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This beautifull book gives an entertaining account of Dibdin's stay in Paris during his bibliographical tour through France and Germany. Frans Janssen describes the bibliohiles' visits to prominent representatives of the book world as Renouard, Brunet and Crapelet and their reactions to what he had to say and in reaction Dibdin's responses. Written by an expert on book collecting (Frans Janssen), skilfully translated into English (Harry Lake), designed and typeset by a famous Dutch designer (Piet Gerards) and printed and bound by the finest Dutch craftsmen in their field, this little book is a true jewel.
Containing 26 selected and thoroughly rewritten essays and articles (all written by Janssen and published previously between 1976 and 2002 in yearbooks and periodicals) all dedicated to the history of printing and book production, this work draws systematically attention to the typogtaphical design of the book. The articles are mainly divided into two fields of attention: the analytical bibliography of the printed book (book production, studies of the technical aspects of type-setting and printing, type founding, printing presses, paper etc.) and the typographical design of books (its functions and its influence on how texts are read).

Printer’s manuals seldom discuss aspects of graphic design. A well-known example of a manual which pays attention to them is a French manual by Fertel from 1723. In a more ample way such consideration was given in a less known manual written and published by Bertrand-Quinquet in Paris in 1799: Traité de l’imprimerie. In this paper aspects of typographical design mentioned by the author are discussed. The conclusion is that Bertrand-Quinquet follows the lines of the neoclassical style, set by the Didots at the end of the Ancien Régime.

In: Quaerendo

Abstract

Joseph Moxon's Mechanick exercises on the whole art of printing (1683-4) and David Wardenaar's Beschrijving der boekdrukkunst (1801) are the oldest printer's manuals for their respective language areas, whereby it must be noted that the English manual was disseminated in printed form, while the Dutch work has only been preserved in manuscript (annotated edition: 1982, 2nd edn. 1986). More than a century separates these two manuals, but the geographical distance is limited as Moxon (who spent some years in the Dutch printing world) regularly refers to Dutch techniques and practices. Except correspondences between the two manuals there are also many differences, the result amongst other things of the various backgrounds of the authors. Moxon - gentleman-printer and 'encyclopedian' - offers a purely technical description of the art of printing, while his Dutch colleague-employee (compositor, later overseer) - also attends to socio-economic aspects. Both the differences as well as the correspondences of the two manuals lead to the conclusion that a printer's manual does not reflect 'a definite' reality, which implies a warning with respect to the use made of this type of source by book historians.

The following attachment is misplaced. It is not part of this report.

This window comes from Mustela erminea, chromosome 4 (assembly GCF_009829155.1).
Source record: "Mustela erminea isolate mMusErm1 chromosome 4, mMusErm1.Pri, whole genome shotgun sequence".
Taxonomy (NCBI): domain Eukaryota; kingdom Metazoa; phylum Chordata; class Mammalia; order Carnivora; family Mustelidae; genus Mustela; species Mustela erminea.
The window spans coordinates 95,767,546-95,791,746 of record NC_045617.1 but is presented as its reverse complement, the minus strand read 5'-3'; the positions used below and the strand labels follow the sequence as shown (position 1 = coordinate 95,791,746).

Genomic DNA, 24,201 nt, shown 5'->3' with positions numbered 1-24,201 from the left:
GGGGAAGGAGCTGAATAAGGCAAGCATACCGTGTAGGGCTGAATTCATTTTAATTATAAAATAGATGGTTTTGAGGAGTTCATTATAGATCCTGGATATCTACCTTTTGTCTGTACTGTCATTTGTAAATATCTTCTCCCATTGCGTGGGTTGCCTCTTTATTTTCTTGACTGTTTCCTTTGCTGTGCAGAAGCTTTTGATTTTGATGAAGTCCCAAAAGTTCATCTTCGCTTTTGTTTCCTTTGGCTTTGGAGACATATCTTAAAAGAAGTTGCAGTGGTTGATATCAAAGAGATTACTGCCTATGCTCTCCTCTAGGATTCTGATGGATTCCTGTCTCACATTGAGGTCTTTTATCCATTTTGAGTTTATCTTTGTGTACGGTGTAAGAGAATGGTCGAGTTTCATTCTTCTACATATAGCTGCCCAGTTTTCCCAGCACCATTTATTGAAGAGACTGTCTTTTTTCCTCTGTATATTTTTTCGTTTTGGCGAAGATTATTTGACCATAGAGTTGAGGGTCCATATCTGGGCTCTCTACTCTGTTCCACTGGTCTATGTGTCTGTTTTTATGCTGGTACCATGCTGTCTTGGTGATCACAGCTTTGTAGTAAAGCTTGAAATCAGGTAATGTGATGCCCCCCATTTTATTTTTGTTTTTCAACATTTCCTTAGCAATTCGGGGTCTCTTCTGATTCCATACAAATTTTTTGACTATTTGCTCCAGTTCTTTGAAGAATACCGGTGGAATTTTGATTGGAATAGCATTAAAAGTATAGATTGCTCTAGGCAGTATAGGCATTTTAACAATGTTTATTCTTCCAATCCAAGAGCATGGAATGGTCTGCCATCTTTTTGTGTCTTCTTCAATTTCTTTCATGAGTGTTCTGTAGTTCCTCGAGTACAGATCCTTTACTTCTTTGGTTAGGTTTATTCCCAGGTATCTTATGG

In: Quaerendo
In: Quaerendo
In: Quaerendo

Abstract

The first edition of Fénelon’s Les aventures de Télémaque has a few problems attached to it, concerning both the identification of this first edition and the circumstances under which it was published. The present contribution aims to provide greater clarity on these points.

In: Quaerendo